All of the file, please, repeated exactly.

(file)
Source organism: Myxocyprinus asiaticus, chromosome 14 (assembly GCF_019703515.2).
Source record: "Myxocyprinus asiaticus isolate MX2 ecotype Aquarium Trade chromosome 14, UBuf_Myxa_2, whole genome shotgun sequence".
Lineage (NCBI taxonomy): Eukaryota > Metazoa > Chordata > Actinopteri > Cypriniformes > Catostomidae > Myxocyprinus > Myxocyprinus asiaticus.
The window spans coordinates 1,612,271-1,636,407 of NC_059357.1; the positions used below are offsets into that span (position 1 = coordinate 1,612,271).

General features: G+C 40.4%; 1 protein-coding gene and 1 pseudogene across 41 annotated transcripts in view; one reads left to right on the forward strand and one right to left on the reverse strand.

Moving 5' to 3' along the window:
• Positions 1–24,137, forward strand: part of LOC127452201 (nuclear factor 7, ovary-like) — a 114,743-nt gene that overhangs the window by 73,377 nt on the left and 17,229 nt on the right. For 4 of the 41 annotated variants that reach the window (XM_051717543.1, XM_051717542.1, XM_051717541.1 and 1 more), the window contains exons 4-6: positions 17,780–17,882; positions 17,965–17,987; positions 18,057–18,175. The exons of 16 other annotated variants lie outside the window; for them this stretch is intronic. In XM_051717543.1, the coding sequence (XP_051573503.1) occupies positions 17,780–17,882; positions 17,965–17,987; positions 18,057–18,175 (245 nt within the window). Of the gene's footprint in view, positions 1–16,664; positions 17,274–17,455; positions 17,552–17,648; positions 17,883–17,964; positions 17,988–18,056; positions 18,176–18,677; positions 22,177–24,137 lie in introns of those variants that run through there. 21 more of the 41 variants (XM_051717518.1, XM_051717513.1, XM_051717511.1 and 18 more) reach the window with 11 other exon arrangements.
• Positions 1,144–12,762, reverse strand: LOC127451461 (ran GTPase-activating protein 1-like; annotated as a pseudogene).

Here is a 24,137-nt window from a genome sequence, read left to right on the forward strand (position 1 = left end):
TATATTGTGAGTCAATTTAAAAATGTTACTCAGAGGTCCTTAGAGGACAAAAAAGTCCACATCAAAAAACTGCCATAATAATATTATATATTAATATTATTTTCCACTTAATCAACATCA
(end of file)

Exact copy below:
Source organism: Myxocyprinus asiaticus, chromosome 14 (assembly GCF_019703515.2).
Source record: "Myxocyprinus asiaticus isolate MX2 ecotype Aquarium Trade chromosome 14, UBuf_Myxa_2, whole genome shotgun sequence".
Lineage (NCBI taxonomy): Eukaryota > Metazoa > Chordata > Actinopteri > Cypriniformes > Catostomidae > Myxocyprinus > Myxocyprinus asiaticus.
The window spans coordinates 1,612,271-1,636,407 of NC_059357.1; the positions used below are offsets into that span (position 1 = coordinate 1,612,271).

General features: G+C 40.4%; 1 protein-coding gene and 1 pseudogene across 41 annotated transcripts in view; one reads left to right on the forward strand and one right to left on the reverse strand.

Moving 5' to 3' along the window:
• Positions 1–24,137, forward strand: part of LOC127452201 (nuclear factor 7, ovary-like) — a 114,743-nt gene that overhangs the window by 73,377 nt on the left and 17,229 nt on the right. For 4 of the 41 annotated variants that reach the window (XM_051717543.1, XM_051717542.1, XM_051717541.1 and 1 more), the window contains exons 4-6: positions 17,780–17,882; positions 17,965–17,987; positions 18,057–18,175. The exons of 16 other annotated variants lie outside the window; for them this stretch is intronic. In XM_051717543.1, the coding sequence (XP_051573503.1) occupies positions 17,780–17,882; positions 17,965–17,987; positions 18,057–18,175 (245 nt within the window). Of the gene's footprint in view, positions 1–16,664; positions 17,274–17,455; positions 17,552–17,648; positions 17,883–17,964; positions 17,988–18,056; positions 18,176–18,677; positions 22,177–24,137 lie in introns of those variants that run through there. 21 more of the 41 variants (XM_051717518.1, XM_051717513.1, XM_051717511.1 and 18 more) reach the window with 11 other exon arrangements.
• Positions 1,144–12,762, reverse strand: LOC127451461 (ran GTPase-activating protein 1-like; annotated as a pseudogene).

Here is a 24,137-nt window from a genome sequence, read left to right on the forward strand (position 1 = left end):
TATATTGTGAGTCAATTTAAAAATGTTACTCAGAGGTCCTTAGAGGACAAAAAAGTCCACATCAAAAAACTGCCATAATAATATTATATATTAATATTATTTTCCACTTAATCAACATCA